• Monday, April 15, 2024
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Cardoso’s tough job & the dilemma of the MPC

Two (2) important committees support the work of the twelve (12) members of the Monetary Policy Committee and they include the Monetary Policy Technical Committee and the Monetary Policy Implementation Committee.

Their work is to gather macroeconomic data that can help the MPC to determine fiscal and credit conditions to decide whether to raise, hold, or cut the monetary policy rate, as well as set credit policy.

The current inflation to interest yield curve stands at 11.15 percent, which is 7.15 percent higher than the 400-basis point band that the MPC has always maintained. Since the Russian invasion of Ukraine in January 2022, the MPC has raised the rates from 11.5 percent to 18.75 percent, an increase that represents a 725 basis point hike.

Now before we talk about the forecast for the 293rd meeting scheduled for February 26-27th, let’s first backtrack to how we got here.

In 2015, the Budget Office in coordination with the fiscal authorities in their wisdom decided to change the fiscal strategy in its medium-term expenditure framework (MTEF) to an expansionary monetary policy where it planned to stimulate growth in a document it titled the ‘’Economic Growth & Recovery Plan (EGRP)” by

· Removing the cap on Ways & Means as provided in section 38 of the CBN Act of 2007 specifies a 5% limit of the previous year’s real revenues

· Raise the budget target without raising the revenue-to-GDP ratio, which at that time stood at 6.9%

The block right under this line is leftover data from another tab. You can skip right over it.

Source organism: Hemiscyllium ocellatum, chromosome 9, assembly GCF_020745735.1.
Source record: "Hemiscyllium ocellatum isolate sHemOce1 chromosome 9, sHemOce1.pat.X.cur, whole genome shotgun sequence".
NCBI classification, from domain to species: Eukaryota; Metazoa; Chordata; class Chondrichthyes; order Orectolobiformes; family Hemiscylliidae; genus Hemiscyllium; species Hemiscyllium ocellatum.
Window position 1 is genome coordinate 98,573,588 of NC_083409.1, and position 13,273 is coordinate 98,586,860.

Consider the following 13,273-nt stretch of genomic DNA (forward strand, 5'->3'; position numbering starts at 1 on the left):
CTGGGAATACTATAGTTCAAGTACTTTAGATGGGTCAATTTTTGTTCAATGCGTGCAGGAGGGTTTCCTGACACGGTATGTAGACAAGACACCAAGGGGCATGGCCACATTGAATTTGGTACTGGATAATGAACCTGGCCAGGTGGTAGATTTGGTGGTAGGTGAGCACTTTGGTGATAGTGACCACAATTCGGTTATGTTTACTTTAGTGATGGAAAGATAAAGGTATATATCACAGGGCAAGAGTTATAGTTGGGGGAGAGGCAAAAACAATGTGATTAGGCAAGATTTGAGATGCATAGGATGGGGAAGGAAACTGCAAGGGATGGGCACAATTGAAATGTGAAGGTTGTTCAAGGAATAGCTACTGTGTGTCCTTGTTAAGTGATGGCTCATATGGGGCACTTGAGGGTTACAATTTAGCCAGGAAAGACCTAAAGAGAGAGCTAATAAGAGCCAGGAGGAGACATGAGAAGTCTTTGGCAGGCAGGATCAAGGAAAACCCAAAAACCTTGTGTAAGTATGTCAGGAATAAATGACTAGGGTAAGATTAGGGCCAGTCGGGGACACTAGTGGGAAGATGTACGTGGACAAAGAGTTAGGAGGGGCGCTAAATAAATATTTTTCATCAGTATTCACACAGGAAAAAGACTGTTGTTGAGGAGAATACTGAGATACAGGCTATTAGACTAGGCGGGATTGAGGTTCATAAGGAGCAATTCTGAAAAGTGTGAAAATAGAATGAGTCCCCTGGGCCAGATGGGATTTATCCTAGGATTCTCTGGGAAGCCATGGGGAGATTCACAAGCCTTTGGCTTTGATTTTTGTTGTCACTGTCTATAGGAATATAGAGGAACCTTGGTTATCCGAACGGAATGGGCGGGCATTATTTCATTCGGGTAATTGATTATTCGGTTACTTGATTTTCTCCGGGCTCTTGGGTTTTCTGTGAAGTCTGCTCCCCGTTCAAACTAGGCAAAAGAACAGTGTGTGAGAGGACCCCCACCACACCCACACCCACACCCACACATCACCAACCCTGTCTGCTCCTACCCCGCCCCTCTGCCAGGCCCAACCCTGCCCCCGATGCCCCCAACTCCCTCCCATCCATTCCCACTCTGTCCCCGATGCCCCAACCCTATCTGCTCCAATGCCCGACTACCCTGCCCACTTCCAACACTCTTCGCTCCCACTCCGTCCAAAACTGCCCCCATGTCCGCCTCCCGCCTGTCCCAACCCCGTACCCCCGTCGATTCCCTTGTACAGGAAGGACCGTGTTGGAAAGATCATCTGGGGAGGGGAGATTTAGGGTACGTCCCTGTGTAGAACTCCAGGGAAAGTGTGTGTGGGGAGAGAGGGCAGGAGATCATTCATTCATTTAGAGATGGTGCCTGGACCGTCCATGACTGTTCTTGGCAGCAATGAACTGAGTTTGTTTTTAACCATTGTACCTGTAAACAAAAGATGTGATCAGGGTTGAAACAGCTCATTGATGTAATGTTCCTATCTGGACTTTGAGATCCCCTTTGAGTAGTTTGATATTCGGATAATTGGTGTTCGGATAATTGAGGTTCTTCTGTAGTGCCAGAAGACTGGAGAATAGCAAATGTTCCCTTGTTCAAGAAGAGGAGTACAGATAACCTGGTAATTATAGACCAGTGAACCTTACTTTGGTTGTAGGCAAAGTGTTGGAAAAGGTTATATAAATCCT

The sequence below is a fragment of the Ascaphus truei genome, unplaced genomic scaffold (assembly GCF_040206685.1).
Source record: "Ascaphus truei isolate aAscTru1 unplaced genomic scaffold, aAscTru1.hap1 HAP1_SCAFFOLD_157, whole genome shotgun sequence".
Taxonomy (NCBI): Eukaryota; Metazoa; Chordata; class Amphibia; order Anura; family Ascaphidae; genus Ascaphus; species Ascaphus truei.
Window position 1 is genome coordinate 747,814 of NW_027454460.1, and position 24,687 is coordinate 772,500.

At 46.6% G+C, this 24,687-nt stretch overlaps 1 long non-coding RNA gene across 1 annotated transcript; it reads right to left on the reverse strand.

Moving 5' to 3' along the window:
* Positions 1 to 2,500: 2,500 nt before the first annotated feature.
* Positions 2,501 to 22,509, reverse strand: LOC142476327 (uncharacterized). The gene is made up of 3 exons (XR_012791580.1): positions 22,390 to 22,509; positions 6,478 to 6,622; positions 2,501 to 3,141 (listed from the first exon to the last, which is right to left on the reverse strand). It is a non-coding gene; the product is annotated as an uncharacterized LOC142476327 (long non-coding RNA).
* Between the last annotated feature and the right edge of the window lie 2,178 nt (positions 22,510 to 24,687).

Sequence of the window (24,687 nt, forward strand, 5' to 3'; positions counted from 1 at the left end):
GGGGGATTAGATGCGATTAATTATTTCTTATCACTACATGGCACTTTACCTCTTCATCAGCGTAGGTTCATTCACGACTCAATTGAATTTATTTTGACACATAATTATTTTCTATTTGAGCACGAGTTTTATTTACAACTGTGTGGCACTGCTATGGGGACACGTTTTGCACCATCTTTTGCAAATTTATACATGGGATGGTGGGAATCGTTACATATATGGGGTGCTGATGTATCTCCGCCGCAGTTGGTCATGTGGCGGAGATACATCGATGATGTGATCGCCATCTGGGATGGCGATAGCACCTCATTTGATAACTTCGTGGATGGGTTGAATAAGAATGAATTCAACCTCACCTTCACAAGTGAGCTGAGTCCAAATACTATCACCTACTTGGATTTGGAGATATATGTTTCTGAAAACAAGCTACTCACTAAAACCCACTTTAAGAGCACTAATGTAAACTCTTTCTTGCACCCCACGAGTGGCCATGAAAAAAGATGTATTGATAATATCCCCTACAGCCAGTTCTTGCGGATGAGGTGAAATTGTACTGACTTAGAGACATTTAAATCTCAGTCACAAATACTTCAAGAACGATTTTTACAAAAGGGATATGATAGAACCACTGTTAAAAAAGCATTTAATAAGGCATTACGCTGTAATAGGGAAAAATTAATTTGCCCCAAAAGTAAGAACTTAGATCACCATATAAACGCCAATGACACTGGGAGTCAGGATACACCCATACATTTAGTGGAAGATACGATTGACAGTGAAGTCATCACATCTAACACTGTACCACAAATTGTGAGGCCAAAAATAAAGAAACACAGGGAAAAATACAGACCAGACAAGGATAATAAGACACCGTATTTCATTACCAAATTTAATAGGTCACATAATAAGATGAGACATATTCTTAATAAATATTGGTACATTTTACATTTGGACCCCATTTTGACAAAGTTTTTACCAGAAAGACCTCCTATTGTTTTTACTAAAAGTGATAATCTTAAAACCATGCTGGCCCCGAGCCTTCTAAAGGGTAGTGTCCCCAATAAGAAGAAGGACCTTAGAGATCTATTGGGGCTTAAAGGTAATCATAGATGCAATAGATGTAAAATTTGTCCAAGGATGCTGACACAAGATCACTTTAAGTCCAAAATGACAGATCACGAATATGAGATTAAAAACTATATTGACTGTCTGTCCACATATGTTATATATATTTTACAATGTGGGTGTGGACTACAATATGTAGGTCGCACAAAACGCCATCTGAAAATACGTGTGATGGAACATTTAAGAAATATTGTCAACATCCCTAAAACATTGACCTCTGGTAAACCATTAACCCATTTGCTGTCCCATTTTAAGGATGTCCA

· Raise the deficit financing ratio from 16.8%, and abandon the 3% cap of interest on debt to GDP ratio

· Exchanging Nigeria’s crude oil for just one (1) of ten (10) derivatives—premium motor spirit (that deprived Nigeria of $3bn monthly) that was being paid by NNPC to CBN, and pooled to form Nigeria’s net external reserves for balance of payments.

This new direction started with the increase of the non-discretionary private sector Cash Reserve Ratio (CRR) from 15% (which happens to be the global benchmark) to 32.5%, as one of the contributors to funding central bank overdrafts, which are first advances for the first 3-months, and then become overdrafts, attracting MPR +3 after three (3) months.

These loans, which were funded through public & private sector CRR, quantitative easing (that was the government printing money it didn’t have assets or reserves to back), raised the balance from N869 billion to N30.6 trillion within eight years.

This monetary policy expansion was meant to fund development finance for direct intervention programs the government hoped was going to finance real sector growth and raise the GDP growth rate, and budgetary support, in a ratio of 74:26%.

Instead, the funds recorded huge impairment losses like the Anchor Borrowers’ Programme that had 1.4 trillion naira in allocation, and couldn’t account for 74% of its loans in recoveries. The only notable area Nigeria saw real improvement was in rice production, but that sector still has a deficit of 7m metric tonnes of paddy because of the insecurity in the North East & West.